Metal Sulfide in Pyrope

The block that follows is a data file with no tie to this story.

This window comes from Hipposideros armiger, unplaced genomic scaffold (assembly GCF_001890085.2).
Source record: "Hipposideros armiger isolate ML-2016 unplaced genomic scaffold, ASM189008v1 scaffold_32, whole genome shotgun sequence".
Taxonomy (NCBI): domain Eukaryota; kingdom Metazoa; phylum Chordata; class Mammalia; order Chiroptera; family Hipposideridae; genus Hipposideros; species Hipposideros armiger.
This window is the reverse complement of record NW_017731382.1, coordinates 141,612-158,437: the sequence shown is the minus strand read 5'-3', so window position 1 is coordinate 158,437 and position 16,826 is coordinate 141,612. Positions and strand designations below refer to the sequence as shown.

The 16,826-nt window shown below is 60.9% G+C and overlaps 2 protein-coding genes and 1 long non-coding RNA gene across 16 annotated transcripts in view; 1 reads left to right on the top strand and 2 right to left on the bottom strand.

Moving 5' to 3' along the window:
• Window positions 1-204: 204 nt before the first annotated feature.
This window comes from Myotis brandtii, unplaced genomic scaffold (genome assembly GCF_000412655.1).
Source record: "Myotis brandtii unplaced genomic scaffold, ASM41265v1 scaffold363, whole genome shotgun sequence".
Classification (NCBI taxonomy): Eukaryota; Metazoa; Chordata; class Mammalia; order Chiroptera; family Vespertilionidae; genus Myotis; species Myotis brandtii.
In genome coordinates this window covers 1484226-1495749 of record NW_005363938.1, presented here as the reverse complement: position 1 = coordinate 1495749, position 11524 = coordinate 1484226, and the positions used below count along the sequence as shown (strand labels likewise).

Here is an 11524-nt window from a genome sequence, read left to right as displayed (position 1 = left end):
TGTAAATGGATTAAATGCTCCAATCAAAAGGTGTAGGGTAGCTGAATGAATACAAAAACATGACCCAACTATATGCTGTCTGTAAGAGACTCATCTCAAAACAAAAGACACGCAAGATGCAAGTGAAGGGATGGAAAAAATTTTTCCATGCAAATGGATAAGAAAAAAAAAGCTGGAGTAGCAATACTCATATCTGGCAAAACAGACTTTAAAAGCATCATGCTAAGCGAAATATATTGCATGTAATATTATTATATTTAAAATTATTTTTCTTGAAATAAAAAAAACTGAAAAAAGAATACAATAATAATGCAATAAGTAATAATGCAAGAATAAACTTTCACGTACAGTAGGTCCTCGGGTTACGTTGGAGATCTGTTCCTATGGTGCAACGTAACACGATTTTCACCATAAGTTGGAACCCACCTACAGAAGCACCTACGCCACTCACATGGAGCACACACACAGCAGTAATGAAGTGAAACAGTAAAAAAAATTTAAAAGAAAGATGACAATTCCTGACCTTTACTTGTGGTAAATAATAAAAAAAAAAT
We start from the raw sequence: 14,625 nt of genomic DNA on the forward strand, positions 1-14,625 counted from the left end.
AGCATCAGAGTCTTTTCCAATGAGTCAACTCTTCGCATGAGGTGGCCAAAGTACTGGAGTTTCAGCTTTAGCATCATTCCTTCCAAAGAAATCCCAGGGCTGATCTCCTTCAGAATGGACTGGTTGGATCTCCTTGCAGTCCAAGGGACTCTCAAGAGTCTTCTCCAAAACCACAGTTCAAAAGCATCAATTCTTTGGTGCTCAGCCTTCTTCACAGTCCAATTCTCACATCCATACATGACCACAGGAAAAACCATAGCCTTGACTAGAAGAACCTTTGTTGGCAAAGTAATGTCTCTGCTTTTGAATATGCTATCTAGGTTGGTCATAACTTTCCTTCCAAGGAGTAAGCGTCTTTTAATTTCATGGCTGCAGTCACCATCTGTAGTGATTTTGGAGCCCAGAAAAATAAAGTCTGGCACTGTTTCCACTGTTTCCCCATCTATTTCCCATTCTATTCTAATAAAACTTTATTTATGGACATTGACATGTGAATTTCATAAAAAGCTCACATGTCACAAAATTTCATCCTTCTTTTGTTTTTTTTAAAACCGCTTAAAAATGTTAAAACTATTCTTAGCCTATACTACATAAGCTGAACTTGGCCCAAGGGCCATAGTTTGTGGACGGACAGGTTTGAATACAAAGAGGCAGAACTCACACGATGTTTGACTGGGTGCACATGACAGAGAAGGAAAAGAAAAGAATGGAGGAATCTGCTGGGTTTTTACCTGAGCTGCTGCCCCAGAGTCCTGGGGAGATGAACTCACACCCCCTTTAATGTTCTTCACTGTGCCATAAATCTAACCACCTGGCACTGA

The 2.02 ct “inclusion gem” shown in figure 1 is not only spectacular to inclusion enthusiasts, but also a scientific mystery. This vanadium- and chromium-bearing pyrope was cut from one of the samples featured in G&G’s Winter 2015 issue (Z. Sun et al., “Vanadium- and chromium-bearing pink pyrope garnet: Characterization and quantitative colorimetric analysis,” pp. 348–369). The stone was faceted by Jason Doubrava (Poway, California) to display a relatively large, euhedral sulfide crystal inclusion. Sulfide crystals were observed in several of the samples in the 2015 study; the exact nature of the inclusions could not be determined by Raman analysis, but all displayed a metallic luster in surface-reflected light. Magnification also revealed a cloud of minute acicular inclusions resembling rutile surrounding the crystal (figure 2). Along with the elements expected for pyrope, such as Si, Al, Mg, Mn, and Fe, energy-dispersive X-ray fluorescence (EDXRF) analysis detected peaks for sulfur and rhodium. While sulfur would be expected in a metal sulfide, the rhodium peak is a mystery. Rhodium sulfide does exist, but explaining the presence of rhodium in this garnet would require destructive testing. In this case beauty trumps science, because this gem is truly a wonderful addition to the collection of this inclusionist and will thus remain a gemological curiosity.